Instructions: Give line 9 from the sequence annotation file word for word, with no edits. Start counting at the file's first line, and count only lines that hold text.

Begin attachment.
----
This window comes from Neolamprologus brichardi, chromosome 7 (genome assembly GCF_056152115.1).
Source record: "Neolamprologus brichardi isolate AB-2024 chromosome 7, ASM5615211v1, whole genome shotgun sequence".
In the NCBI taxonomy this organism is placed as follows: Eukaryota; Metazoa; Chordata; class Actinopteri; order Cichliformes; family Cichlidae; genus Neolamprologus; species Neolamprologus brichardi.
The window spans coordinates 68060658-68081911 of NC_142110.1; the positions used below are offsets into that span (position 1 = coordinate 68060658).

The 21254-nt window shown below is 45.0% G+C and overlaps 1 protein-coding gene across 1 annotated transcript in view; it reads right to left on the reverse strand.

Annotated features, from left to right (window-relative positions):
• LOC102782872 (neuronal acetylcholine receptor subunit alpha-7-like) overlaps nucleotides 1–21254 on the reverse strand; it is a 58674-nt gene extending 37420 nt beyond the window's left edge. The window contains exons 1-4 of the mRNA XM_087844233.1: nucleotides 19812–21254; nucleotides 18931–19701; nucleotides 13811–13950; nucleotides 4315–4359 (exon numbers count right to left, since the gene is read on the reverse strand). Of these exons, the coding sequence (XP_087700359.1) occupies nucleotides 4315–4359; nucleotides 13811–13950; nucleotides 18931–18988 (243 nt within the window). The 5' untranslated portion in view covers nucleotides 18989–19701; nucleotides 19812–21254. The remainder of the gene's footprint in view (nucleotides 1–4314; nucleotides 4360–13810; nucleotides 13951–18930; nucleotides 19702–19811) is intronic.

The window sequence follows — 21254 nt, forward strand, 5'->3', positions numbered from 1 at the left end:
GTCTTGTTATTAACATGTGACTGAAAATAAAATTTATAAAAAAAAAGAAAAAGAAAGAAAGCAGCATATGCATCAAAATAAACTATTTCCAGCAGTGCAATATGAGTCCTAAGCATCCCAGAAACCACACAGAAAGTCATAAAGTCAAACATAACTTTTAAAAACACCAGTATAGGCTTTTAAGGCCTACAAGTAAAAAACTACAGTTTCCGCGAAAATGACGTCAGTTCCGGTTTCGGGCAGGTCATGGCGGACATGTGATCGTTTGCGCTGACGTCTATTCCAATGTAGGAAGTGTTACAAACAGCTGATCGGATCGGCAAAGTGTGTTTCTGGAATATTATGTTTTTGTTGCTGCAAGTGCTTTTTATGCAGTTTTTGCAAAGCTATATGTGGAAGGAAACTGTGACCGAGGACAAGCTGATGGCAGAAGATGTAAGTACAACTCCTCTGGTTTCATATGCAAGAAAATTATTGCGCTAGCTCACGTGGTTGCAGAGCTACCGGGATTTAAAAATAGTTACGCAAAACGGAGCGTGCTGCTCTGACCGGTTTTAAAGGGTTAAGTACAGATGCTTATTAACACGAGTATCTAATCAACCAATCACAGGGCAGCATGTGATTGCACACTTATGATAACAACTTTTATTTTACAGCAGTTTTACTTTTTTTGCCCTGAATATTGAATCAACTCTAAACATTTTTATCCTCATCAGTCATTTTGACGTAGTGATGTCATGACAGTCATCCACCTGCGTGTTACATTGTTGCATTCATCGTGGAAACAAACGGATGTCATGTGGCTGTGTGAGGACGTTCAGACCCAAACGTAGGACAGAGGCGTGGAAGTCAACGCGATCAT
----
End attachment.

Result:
GTCTTGTTATTAACATGTGACTGAAAATAAAATTTATAAAAAAAAAGAAAAAGAAAGAAAGCAGCATATGCATCAAAATAAACTATTTCCAGCAGTGCAATATGAGTCCTAAGCATCCCAGAAACCACACAGAAAGTCATAAAGTCAAACATAACTTTTAAAAACACCAGTATAGGCTTTTAAGGCCTACAAGTAAAAAACTACAGTTTCCGCGAAAATGACGTCAGTTCCGGTTTCGGGCAGGTCATGGCGGACATGTGATCGTTTGCGCTGACGTCTATTCCAATGTAGGAAGTGTTACAAACAGCTGATCGGATCGGCAAAGTGTGTTTCTGGAATATTATGTTTTTGTTGCTGCAAGTGCTTTTTATGCAGTTTTTGCAAAGCTATATGTGGAAGGAAACTGTGACCGAGGACAAGCTGATGGCAGAAGATGTAAGTACAACTCCTCTGGTTTCATATGCAAGAAAATTATTGCGCTAGCTCACGTGGTTGCAGAGCTACCGGGATTTAAAAATAGTTACGCAAAACGGAGCGTGCTGCTCTGACCGGTTTTAAAGGGTTAAGTACAGATGCTTATTAACACGAGTATCTAATCAACCAATCACAGGGCAGCATGTGATTGCACACTTATGATAACAACTTTTATTTTACAGCAGTTTTACTTTTTTTGCCCTGAATATTGAATCAACTCTAAACATTTTTATCCTCATCAGTCATTTTGACGTAGTGATGTCATGACAGTCATCCACCTGCGTGTTACATTGTTGCATTCATCGTGGAAACAAACGGATGTCATGTGGCTGTGTGAGGACGTTCAGACCCAAACGTAGGACAGAGGCGTGGAAGTCAACGCGATCAT